In a further embodiment of the method, a second auxiliary material is applied after the application of the layer to be opened, so that irregularities are at least partially compensated and that deeper-lying areas are at least partially filled out. The etching plane during planar etching is preferably approximately parallel to the direction of the surface of the second auxiliary material. The second auxiliary material, which can be formed of the same material as or a different material to the auxiliary material of the auxiliary structure, serves for the mechanical stabilization of the entire structure, in particular of the layer to be opened. In this way it is guaranteed that the removal of material is determined solely by the control of the process of planar etching. The second auxiliary material also provides permanent protection against outside influences for the material of the layer that is located outside the area to be opened.
 The first and/or second auxiliary material is, in particular, an oxide material, for example SiO2. However, any other suitable material can also be used. If the intention is to achieve electrical insulation through the first and/or second auxiliary material, any required dielectric materials can be used, e.g. also polymers such as polytetrafluoroethylene (PTFE). Some of these are characterized by especially high dielectric constants.
 The planar etching is preferably performed, at least partly, by a chemical mechanical polishing (CMP) process. In this process of the prior art, which is known as a planarization method, the weighting of the process components can be adjusted according to requirements between chemically supported mechanical polishing, and chemical wet etching supported by mechanical influence. CMP normally involves the provision of a polishing table with a flexible pad to which a polishing material (slurry) is applied. The surface to be etched is pressed onto the pad so that a relative movement takes place between the surface and the pad. This can involve rotation of either the polishing table and/or the surface to be etched.
 The slurry is preferably selected taking into account the respective properties of the material to be removed, whereby the intention is mostly to achieve the maximum rate of etching.
 In the embodiment of the method in which the above second auxiliary material is applied in order to generate an essentially plane surface, it is preferred first to use a slurry optimized in respect of the second auxiliary material and then, after etching has progressed to an appropriate extent, to change over to a slurry optimized in respect of the layer to be opened. In doing this, and to the extent that this is required, a selectively higher rate of etching is also achieved at the material of the layer to be opened.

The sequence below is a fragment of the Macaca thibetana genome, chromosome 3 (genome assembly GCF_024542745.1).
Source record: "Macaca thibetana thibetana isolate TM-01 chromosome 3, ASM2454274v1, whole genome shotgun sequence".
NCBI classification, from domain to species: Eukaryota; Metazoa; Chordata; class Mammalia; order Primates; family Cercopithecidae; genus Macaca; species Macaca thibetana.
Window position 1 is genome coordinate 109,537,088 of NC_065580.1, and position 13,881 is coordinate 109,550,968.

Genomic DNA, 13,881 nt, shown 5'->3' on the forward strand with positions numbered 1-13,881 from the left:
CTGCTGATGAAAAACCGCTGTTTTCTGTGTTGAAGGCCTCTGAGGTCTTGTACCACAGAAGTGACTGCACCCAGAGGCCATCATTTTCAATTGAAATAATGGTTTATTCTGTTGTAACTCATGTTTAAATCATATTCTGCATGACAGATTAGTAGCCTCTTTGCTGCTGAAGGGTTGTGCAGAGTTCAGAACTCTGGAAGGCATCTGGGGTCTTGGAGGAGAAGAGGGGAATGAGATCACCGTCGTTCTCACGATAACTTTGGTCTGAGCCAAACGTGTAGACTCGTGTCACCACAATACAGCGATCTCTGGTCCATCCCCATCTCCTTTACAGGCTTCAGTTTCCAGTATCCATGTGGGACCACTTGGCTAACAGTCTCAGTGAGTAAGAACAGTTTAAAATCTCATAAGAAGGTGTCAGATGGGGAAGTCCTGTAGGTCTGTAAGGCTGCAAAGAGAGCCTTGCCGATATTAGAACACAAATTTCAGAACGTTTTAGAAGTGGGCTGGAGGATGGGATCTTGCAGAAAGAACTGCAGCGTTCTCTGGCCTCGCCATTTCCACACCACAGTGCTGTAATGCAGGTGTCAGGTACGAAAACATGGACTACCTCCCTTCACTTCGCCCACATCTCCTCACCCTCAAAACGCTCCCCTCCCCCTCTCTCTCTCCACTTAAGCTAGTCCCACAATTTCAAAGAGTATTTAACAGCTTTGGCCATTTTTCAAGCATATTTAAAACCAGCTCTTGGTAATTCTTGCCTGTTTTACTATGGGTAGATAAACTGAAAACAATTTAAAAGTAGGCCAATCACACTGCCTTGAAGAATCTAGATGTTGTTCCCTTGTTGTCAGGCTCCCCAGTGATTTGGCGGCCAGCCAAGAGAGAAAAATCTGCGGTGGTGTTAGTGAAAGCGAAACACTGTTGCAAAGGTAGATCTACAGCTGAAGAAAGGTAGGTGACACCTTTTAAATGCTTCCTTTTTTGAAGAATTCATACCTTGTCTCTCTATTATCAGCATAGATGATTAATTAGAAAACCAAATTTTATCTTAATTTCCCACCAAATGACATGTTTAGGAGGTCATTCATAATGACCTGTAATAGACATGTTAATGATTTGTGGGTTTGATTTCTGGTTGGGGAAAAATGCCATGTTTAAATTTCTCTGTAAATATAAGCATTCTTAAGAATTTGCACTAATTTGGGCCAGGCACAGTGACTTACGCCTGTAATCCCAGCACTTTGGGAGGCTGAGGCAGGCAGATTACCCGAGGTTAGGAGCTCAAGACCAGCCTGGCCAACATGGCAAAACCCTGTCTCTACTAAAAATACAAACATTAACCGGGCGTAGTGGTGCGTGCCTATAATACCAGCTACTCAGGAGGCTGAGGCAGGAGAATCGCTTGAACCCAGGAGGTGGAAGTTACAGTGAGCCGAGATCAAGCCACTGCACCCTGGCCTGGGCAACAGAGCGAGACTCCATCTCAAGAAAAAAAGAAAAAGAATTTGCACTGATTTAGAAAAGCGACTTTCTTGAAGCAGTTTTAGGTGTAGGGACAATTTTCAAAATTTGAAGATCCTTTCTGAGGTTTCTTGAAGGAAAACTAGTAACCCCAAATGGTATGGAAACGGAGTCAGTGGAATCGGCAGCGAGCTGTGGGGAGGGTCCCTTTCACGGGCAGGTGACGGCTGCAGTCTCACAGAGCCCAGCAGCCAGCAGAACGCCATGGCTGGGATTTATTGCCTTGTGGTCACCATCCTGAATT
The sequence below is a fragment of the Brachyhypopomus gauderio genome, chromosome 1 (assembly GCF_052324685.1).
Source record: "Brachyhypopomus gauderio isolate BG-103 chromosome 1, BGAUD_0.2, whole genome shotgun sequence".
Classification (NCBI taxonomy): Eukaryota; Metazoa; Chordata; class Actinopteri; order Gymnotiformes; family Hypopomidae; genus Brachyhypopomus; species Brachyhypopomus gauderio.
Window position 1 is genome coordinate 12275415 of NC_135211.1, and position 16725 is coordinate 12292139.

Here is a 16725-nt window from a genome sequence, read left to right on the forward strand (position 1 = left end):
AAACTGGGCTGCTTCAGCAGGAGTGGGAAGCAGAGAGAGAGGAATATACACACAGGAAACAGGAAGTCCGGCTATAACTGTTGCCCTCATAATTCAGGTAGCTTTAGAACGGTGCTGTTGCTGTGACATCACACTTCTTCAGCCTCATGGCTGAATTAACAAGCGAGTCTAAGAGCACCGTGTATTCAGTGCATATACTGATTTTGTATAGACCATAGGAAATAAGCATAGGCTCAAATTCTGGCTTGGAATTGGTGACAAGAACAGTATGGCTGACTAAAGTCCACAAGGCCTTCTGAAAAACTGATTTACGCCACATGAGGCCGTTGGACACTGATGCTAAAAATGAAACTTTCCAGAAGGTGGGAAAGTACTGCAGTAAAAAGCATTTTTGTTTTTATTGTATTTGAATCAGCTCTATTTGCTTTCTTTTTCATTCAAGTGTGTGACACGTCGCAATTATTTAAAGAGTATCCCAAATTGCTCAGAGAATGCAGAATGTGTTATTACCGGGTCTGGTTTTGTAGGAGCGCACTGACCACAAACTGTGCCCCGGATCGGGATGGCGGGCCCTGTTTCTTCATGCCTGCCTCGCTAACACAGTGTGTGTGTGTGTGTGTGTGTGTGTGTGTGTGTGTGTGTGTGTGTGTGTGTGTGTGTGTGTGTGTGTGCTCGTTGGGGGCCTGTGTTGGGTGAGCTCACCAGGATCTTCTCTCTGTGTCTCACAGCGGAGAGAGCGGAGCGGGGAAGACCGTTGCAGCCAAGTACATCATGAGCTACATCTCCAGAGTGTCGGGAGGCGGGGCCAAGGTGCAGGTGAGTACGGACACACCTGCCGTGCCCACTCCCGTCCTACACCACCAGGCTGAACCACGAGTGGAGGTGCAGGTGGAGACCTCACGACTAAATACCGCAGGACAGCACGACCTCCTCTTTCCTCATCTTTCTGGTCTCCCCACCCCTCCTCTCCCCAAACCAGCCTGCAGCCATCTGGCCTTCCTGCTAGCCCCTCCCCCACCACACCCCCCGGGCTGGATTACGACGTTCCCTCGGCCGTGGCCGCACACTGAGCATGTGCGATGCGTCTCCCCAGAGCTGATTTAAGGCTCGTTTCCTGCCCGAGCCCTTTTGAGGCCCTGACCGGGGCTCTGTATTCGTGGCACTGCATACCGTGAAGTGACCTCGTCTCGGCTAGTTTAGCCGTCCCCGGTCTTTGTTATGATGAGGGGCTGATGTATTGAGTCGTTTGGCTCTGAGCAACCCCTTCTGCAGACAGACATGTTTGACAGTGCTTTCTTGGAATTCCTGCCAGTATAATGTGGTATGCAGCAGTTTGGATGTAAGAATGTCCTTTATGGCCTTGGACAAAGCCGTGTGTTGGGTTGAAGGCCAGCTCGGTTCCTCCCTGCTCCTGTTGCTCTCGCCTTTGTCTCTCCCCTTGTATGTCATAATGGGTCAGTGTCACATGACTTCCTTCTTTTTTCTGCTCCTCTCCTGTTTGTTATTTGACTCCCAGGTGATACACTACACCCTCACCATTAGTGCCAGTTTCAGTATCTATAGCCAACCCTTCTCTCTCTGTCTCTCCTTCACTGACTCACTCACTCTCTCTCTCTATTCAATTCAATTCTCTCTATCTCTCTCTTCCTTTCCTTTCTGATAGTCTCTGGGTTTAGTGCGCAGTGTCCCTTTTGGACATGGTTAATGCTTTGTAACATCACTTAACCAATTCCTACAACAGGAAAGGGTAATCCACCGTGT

In a further embodiment of the method, an opening is etched in the exposed auxiliary material of the auxiliary structure, which opening serves in particular for the electrical contacting through the opened layer. Preferably this results in the generation of a closed peripheral edge, which is formed by the auxiliary material of the auxiliary structure. As a result, the opening is separated from the material of the layer to be opened. This has the advantage that the opened layer is mechanically stabilized. In addition, methods of the prior art for the creation of contact holes and similar openings can be used, for example RIE as described above. The auxiliary material of the auxiliary structure protects the opened layer and prevents unwanted removal of the material of the layer. In the particular case of an opening extending as far as an electrically conductive material, a further electrically conductive material can be inserted. The opening can also be extended as far as an opposite outside surface of the substrate and an additional electrical contacting effected after the opening has already been filled with electrically conductive material.
 The method according to the invention is used with particular advantage with substrates having a microelectronic structure with a capacitor, the dielectric of which has a ferroelectric or paraelectric material. In such cases the layer to be opened functions in particular as a barrier to prevent the penetration of a substance into the microelectronic structure. For example, the dielectric is sensitive towards the penetration of hydrogen or towards contact with hydrogen and the layer to be opened forms a barrier against the penetration of hydrogen into the microelectronic structure, especially in the region of the dielectric.
 In this embodiment particular importance is attached to ensuring that the layer to be opened outside the area to be opened does not suffer any damage. In the course of the progressive miniaturization of digital memory modules, it is of decisive importance that practicable process techniques are available which allow specific, precise production of such structures and do not endanger the permanent functionality of the structures. The invention provides a method that enables the precise creation of openings although, or even because, it enables material to be removed in a planar manner. The position of the opening is, in fact, determined, or at least partly determined, beforehand through the shape of the auxiliary structure. The shape of the auxiliary structure can be achieved with high precision by process techniques of the prior art. For example, known dry etching methods such as RIE are used. Damage to the layer to be opened later is excluded since at the time the auxiliary structure is structured the layer is not yet present.
 In another embodiment of the invention, the layer to be opened is formed of an electrically conductive material, and after exposure of the auxiliary material, an electrically insulating material is applied to the remaining material of the layer to be opened.
 Other features which are considered as characteristic for the invention are set forth in the appended claims.